11 Songs, 34 Minutes

EDITORS’ NOTES

Texas native Sunny Sweeney was raised on classic honky-tonk and Merle Haggard (she even has a “Mama Tried” tattoo on her wrist). Marinated in the twangy tones of yesteryear, her amazing 2007 debut, Heartbreaker’s Hall of Fame, was too retro for radio. So she moved to Nashville and employed the help of Music City’s A-list songwriters. Subsequently, her sophomore album resonates with a more radio-friendly sensibility. But don’t think for a second that Sweeney succumbed to crossover pop hooks or headset microphones. “Drink Myself Single” is a gussied-up honky-tonk hit that kicks off 2011’s Concrete with Telecasters, fiddle, boozy pedal steel, and Sweeney’s own endearing vocals. “From a Table Away” is a slower number with barbed melodies and a gripping narrative where Sweeney sings like a young Natalie Maines. “Amy” boasts a brilliant point of view from the other woman—imagine Jolene replying to her namesake Dolly Parton hit.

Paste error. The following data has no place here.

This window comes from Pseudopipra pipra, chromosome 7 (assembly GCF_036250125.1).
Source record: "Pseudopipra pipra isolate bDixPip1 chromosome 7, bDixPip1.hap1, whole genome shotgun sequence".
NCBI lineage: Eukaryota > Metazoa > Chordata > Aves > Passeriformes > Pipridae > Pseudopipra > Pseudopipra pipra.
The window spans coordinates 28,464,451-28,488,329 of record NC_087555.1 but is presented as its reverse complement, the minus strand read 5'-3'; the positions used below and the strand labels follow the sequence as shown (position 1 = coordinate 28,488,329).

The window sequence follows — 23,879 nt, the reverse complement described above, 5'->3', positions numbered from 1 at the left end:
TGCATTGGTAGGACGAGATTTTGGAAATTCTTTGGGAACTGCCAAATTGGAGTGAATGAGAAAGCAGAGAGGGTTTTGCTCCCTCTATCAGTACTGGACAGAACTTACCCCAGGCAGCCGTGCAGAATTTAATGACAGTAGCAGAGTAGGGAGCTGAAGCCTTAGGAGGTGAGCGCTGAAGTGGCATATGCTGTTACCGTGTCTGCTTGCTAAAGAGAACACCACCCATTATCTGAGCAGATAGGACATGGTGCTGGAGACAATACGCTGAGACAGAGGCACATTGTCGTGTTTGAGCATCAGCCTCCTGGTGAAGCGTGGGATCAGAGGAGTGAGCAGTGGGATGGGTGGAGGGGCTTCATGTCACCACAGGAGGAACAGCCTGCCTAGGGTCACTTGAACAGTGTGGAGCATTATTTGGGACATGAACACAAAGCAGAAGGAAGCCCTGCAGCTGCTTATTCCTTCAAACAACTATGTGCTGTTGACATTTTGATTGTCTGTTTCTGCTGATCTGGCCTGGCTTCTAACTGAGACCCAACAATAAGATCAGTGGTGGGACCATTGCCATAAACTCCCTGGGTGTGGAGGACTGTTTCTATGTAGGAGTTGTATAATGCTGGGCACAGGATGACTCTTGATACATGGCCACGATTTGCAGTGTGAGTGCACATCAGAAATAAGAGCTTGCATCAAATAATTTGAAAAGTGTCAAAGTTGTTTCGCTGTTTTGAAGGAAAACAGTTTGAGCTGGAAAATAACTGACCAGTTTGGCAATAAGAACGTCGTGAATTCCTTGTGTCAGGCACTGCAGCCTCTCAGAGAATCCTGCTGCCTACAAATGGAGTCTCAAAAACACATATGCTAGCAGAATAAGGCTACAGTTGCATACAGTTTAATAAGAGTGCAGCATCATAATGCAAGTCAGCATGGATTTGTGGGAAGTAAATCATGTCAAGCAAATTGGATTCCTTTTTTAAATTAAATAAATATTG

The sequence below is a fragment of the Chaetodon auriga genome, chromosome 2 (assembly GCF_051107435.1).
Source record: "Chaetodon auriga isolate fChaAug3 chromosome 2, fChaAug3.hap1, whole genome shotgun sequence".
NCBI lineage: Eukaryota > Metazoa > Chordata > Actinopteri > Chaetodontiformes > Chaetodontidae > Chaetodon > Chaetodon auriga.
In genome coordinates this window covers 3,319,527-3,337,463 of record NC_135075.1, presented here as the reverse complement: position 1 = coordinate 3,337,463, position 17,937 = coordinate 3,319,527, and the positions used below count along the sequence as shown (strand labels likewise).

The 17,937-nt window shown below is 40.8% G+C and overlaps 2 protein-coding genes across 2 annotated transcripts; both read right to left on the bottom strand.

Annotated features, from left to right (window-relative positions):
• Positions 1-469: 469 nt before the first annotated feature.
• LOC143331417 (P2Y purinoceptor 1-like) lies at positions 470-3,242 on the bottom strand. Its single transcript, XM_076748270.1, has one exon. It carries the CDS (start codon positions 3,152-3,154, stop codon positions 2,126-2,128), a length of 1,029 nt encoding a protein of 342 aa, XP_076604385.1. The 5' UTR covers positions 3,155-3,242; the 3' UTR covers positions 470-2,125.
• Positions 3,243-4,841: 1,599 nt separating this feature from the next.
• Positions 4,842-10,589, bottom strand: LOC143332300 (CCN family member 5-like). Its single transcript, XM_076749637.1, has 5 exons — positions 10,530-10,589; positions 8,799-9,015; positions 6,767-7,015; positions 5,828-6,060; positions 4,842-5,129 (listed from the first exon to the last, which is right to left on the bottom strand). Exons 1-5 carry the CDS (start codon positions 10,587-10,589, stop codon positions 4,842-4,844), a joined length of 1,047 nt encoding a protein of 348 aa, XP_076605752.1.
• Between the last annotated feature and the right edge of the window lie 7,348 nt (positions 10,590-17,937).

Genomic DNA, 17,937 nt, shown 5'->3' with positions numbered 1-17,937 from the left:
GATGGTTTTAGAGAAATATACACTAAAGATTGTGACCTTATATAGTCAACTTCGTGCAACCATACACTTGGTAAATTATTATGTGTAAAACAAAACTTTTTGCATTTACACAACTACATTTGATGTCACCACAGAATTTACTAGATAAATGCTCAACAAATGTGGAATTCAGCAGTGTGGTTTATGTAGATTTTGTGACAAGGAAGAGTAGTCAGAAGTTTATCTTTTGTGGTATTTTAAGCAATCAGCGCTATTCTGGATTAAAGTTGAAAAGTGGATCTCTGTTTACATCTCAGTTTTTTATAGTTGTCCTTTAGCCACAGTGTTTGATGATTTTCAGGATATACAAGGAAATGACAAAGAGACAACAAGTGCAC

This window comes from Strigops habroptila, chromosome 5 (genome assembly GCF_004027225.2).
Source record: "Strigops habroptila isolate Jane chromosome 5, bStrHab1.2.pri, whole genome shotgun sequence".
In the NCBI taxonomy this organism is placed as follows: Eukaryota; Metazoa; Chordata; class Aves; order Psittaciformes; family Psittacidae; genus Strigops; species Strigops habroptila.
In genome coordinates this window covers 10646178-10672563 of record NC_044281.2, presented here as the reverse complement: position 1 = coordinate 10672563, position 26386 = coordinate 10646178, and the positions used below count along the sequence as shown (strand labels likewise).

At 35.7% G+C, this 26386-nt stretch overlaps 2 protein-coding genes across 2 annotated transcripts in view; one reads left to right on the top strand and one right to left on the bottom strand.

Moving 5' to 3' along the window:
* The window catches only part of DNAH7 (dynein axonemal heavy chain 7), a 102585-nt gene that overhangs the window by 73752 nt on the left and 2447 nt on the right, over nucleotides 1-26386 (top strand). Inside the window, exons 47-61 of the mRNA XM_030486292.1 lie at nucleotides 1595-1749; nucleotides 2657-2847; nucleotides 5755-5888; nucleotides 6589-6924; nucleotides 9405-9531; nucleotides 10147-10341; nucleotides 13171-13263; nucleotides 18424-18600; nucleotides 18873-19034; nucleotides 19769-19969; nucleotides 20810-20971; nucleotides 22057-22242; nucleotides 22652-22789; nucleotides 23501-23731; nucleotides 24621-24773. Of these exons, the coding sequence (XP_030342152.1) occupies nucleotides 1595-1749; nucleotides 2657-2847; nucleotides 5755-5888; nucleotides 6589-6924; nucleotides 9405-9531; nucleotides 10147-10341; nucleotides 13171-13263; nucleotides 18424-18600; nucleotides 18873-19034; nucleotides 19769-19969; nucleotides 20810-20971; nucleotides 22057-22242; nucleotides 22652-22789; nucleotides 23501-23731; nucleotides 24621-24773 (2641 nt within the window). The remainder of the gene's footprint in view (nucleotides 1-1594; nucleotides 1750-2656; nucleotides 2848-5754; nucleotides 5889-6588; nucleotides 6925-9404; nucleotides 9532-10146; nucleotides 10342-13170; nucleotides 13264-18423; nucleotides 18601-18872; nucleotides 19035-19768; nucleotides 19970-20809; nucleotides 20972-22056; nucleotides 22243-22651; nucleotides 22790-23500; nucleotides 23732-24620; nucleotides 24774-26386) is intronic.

EDITORS’ NOTES

Texas native Sunny Sweeney was raised on classic honky-tonk and Merle Haggard (she even has a “Mama Tried” tattoo on her wrist). Marinated in the twangy tones of yesteryear, her amazing 2007 debut, Heartbreaker’s Hall of Fame, was too retro for radio. So she moved to Nashville and employed the help of Music City’s A-list songwriters. Subsequently, her sophomore album resonates with a more radio-friendly sensibility. But don’t think for a second that Sweeney succumbed to crossover pop hooks or headset microphones. “Drink Myself Single” is a gussied-up honky-tonk hit that kicks off 2011’s Concrete with Telecasters, fiddle, boozy pedal steel, and Sweeney’s own endearing vocals. “From a Table Away” is a slower number with barbed melodies and a gripping narrative where Sweeney sings like a young Natalie Maines. “Amy” boasts a brilliant point of view from the other woman—imagine Jolene replying to her namesake Dolly Parton hit.

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